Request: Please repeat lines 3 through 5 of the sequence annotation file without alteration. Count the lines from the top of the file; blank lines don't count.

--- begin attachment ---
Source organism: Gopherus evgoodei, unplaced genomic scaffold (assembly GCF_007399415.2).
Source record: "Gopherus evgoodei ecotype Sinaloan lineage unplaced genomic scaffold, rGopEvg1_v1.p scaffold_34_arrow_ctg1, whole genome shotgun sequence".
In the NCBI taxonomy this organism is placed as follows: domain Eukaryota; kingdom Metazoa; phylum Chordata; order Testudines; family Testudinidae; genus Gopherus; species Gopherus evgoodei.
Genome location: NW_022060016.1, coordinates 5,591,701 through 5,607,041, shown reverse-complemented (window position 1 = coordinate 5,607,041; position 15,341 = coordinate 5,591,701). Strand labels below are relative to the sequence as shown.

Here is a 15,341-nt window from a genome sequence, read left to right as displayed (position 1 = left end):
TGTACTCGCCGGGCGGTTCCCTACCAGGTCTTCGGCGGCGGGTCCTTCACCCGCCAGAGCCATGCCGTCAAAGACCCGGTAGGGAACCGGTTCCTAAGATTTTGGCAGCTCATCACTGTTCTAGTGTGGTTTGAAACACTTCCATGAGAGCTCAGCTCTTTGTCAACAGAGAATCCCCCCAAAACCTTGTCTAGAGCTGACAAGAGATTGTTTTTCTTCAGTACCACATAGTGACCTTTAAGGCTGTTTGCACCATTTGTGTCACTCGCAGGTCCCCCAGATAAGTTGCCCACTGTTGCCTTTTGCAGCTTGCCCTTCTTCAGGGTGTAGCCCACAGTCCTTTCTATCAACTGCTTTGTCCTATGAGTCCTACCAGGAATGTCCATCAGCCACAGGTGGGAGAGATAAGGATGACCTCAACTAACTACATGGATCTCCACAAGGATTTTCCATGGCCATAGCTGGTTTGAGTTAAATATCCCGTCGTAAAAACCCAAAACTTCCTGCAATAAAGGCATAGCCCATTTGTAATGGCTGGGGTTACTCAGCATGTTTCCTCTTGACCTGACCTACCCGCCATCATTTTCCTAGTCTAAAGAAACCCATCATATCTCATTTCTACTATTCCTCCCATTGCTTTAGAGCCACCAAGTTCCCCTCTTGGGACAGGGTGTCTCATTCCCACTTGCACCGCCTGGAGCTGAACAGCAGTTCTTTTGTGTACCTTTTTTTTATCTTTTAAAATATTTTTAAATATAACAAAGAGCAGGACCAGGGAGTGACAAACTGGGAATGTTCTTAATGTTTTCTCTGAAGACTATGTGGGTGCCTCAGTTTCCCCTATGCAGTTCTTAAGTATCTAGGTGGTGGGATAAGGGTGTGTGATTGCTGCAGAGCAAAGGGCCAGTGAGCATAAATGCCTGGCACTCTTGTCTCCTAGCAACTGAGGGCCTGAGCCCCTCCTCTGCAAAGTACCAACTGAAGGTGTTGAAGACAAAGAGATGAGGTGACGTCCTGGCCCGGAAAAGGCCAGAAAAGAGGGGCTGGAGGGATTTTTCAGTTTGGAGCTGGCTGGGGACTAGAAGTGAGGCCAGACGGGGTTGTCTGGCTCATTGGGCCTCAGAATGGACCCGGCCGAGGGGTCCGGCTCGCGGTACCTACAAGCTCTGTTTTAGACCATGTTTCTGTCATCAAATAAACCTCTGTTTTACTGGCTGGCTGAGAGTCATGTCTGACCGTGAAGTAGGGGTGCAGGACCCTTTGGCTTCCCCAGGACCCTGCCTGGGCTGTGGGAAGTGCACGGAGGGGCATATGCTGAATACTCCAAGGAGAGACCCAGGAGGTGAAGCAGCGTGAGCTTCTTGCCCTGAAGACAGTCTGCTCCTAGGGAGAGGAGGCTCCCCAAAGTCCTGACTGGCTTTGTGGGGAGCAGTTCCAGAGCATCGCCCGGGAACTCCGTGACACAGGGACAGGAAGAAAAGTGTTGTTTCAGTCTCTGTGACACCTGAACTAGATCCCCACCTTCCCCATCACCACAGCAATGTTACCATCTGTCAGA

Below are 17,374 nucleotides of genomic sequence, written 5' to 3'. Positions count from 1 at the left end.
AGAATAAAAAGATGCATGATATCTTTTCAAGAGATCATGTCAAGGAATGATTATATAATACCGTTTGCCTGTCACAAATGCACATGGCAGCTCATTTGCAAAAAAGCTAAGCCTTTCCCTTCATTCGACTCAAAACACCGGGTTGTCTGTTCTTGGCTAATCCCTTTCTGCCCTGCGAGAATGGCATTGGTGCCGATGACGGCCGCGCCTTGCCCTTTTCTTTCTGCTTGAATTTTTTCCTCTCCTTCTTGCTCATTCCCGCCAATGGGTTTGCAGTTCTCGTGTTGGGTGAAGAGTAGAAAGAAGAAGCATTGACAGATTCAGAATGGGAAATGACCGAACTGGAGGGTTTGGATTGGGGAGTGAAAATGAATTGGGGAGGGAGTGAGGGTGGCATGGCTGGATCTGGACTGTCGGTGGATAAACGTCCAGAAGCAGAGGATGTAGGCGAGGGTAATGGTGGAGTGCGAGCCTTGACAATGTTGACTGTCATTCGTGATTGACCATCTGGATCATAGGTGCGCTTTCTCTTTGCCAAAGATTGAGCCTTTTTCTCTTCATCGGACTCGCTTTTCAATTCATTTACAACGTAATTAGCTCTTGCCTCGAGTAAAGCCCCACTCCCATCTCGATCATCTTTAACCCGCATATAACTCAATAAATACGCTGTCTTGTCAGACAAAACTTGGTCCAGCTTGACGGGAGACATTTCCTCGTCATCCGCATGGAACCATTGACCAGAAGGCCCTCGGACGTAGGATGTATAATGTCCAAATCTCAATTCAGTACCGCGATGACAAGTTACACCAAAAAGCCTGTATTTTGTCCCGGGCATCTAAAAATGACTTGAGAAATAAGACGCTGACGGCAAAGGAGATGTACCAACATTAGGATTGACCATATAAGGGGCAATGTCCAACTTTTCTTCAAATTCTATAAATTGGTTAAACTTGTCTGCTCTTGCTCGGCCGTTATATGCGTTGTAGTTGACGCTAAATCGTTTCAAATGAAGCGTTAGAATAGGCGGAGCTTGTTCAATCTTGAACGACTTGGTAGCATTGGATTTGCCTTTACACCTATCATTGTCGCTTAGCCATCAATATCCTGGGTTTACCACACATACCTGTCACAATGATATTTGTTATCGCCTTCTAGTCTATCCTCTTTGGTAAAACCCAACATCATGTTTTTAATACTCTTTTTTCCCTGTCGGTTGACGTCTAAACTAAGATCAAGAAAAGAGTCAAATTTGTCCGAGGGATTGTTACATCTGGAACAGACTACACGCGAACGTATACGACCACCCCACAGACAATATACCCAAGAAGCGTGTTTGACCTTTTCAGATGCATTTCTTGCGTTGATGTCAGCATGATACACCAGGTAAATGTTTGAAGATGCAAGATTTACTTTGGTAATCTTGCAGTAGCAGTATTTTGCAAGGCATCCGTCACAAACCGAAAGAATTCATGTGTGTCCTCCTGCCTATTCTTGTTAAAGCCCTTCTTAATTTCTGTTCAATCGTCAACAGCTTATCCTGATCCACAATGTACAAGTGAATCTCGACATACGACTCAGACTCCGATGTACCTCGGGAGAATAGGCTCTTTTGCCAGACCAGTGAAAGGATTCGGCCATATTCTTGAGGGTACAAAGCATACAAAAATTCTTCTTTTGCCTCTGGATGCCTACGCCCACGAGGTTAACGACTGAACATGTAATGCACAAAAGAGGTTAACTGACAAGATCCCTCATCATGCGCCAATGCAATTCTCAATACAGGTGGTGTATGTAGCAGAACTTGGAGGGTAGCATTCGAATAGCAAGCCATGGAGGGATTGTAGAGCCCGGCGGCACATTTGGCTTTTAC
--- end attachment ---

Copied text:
In the NCBI taxonomy this organism is placed as follows: domain Eukaryota; kingdom Metazoa; phylum Chordata; order Testudines; family Testudinidae; genus Gopherus; species Gopherus evgoodei.
Genome location: NW_022060016.1, coordinates 5,591,701 through 5,607,041, shown reverse-complemented (window position 1 = coordinate 5,607,041; position 15,341 = coordinate 5,591,701). Strand labels below are relative to the sequence as shown.

Here is a 15,341-nt window from a genome sequence, read left to right as displayed (position 1 = left end):